These days I feel that it is I who is learning the most from home schooling. (This has nothing to do with the fact that I decided to have Charis skip a new math lesson this week!) I constantly feel my character is being stretched and (hopefully) shaped as I pursue my calling as a stay-at-home, home-schooling wife and mother. I'm learning more and more about God's character and seeing how my own life falls so far short of His standards...yet I also understand a little bit more each day about His mercy and grace and His desire to see me pass those on to my children.
Once a month I receive an e-newsletter from Steve & Teri Maxwell, authors of Managers of Their Homes, a tool that has encouraged and challenged me over the last year. (I still struggle to implement our schedule as we should, but at least I'm more mindful of how we are spending our time.) The e-newsletters are lengthy but are well worth the read. I always save them until I have the time to devote to digesting the points within, and I read both the "Mom's Corner" as well as the "Dad's Corner" and am often just as challenged (if not more so) by the "Dad's Corner" as the article aimed towards mothers. The articles are archived if anyone is interested in checking them out...I've made up my mind to take some time now and then to read them myself, as they date back to 1999.
This month's topic in the Dad's Corner echoes some of the concepts that were presented in another recent reading project of mine by R.C. Sproul Jr., When You Rise Up: A Covenental Approach to Home Schooling. It's kind of hard to put all my thoughts into words at this point, as I feel I'm still absorbing the information from this book and now from the articles I read via email. I guess in a nutshell I feel that God is clarifying in my own heart and mind His purposes for the family unit, and specifically, that means letting go of my concerns about our own family.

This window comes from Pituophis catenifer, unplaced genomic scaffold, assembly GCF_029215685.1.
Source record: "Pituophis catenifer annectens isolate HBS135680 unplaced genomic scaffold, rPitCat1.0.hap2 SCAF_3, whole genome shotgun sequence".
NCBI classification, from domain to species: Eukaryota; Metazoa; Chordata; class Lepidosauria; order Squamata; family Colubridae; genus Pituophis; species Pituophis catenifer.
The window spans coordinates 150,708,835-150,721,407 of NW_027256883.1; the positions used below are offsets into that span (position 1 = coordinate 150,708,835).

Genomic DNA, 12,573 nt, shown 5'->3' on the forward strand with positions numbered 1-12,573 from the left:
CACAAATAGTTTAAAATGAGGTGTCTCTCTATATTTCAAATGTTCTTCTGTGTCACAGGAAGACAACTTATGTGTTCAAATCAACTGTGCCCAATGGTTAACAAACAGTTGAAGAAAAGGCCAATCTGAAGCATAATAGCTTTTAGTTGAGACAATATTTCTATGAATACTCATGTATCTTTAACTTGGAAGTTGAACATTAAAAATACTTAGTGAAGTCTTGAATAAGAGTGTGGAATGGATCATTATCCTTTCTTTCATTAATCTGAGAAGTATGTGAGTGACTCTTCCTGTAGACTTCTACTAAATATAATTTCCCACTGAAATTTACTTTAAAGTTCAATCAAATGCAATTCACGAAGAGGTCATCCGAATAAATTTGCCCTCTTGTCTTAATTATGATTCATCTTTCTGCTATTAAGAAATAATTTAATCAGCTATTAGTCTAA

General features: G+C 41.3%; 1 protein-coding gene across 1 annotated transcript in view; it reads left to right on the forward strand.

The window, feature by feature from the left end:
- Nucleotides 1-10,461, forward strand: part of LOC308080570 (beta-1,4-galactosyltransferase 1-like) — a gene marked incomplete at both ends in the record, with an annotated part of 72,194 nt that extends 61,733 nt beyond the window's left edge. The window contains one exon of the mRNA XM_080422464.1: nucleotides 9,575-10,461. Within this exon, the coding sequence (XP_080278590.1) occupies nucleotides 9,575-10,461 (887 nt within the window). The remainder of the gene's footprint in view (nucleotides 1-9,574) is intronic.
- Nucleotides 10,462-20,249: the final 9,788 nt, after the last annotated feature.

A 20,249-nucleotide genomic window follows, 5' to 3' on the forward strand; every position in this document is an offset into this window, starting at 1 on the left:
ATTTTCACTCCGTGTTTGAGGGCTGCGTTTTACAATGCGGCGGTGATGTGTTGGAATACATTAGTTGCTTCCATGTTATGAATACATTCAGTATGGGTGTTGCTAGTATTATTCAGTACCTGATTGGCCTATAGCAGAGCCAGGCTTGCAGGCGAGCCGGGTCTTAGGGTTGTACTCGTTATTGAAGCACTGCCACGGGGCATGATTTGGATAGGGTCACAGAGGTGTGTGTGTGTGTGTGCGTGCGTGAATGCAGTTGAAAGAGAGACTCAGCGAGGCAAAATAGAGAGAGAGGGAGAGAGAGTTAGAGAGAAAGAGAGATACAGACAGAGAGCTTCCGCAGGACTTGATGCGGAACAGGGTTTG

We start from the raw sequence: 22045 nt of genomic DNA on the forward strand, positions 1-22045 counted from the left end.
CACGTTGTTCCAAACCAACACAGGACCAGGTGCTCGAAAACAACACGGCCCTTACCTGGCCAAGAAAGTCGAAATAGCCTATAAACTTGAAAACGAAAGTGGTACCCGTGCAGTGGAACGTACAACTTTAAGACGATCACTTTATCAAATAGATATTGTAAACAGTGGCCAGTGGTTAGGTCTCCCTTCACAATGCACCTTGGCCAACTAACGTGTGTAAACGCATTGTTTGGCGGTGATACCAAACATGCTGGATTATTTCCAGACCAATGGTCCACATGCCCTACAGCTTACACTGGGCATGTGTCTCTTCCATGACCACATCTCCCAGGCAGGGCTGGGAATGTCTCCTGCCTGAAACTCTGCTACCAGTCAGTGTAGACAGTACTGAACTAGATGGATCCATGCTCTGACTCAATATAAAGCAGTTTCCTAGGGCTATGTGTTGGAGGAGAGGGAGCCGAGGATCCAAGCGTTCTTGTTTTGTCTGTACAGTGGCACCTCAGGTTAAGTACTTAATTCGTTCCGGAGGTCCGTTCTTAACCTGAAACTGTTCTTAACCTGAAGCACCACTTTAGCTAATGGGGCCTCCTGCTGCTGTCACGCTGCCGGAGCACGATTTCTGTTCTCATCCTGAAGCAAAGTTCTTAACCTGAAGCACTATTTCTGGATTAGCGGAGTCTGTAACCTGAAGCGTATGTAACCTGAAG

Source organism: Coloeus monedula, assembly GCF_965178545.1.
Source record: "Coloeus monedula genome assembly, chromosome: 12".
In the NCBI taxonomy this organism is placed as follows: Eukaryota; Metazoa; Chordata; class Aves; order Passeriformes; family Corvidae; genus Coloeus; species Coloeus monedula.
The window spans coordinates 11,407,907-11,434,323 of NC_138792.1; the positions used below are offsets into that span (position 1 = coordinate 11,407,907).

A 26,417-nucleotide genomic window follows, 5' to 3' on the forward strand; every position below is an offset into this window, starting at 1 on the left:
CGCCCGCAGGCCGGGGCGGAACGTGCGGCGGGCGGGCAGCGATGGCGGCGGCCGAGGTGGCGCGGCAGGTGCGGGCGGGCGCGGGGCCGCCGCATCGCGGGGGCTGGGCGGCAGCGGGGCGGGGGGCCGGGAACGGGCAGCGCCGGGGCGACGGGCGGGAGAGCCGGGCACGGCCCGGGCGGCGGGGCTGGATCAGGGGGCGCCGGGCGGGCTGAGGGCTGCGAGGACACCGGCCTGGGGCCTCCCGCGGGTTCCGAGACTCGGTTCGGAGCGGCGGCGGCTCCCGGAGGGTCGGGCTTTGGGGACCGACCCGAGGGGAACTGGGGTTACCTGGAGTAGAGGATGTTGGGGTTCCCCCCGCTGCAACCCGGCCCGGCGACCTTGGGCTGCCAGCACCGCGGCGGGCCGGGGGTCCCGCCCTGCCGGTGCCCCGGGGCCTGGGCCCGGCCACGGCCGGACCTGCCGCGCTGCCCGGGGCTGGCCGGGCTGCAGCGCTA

I've always been bothered by the questions people ask (I'm sure unthinkingly) such as, "Well, are you done yet?" as if one could poke a toothpick into our family and determine whether we're finished baking or not. I've never been able to put my finger on why exactly it bothers me to be asked questions like this. It's not that I necessarily feel that they're rude or intrusive, though I suppose they can be. I confess I have that natural curiosity of other families as well, though from the experiences I've had, I've made the decision not to ask unless they bring up the conversation themselves. Now I'm starting to understand why That Question bothers me. It insinuates that WE should be controlling our family size, that WE make the decision as to whether we will add more children or not, and if not, then WE would need to do something drastic about it.
The Bible says that children are a heritage from the Lord, a reward, even. Steve Maxwell writes about this topic in his December Dad's Corner far more eloquently than I could, so I'll quote him here:
"Families will reject more children for a host of reasons. Why would man not want more children when God calls them a heritage and a reward? The answer is obvious since children represent hard work, time, money, and most likely, some degree of heartache. There are no guarantees with children. They could have health problems or be rebellious. Yet, the Lord says children are His heritage and reward.
There is a vast difference between children and other aspects of the created world as seen in Genesis 1:26: "And God said, Let us make man in our image. . ." Nothing else has been made in God's image. The simple fact that a child is made in God's image makes him a treasure. Do we really value children as His heritage and reward?
Another reason we reject children is that they bring change into our lives. If we allow it, they cause us to grow in Christ and in dependency on Him. Teri and I often hear moms say they could never homeschool because they aren't patient enough. What parent has the character needed to raise a child? That is one reason why God gives us children. God will use them to constantly shape us into the image of Christ. "And not only so, but we glory in tribulations also: knowing that tribulation worketh patience" (Romans 5:3). Children can break our hearts. Brokenness is a good thing that the Lord uses in our lives. Once broken, we are prepared for the work of the Potter's hands. Certainly, who in their right mind would welcome a source of tribulation? Yet, the Lord says children are His heritage and reward.
Many will reject God giving the family more children because of all the work and money they will require. That would be like someone offering to give a friend a Mercedes and having him turn it down because of the costly insurance, gas, and maintenance. Perhaps another reason for saying no would be that he doesn't have room in his garage. I don't think so. It is all a matter of our point of view—heavenly or earthly."
Food for thought, eh? It is for me!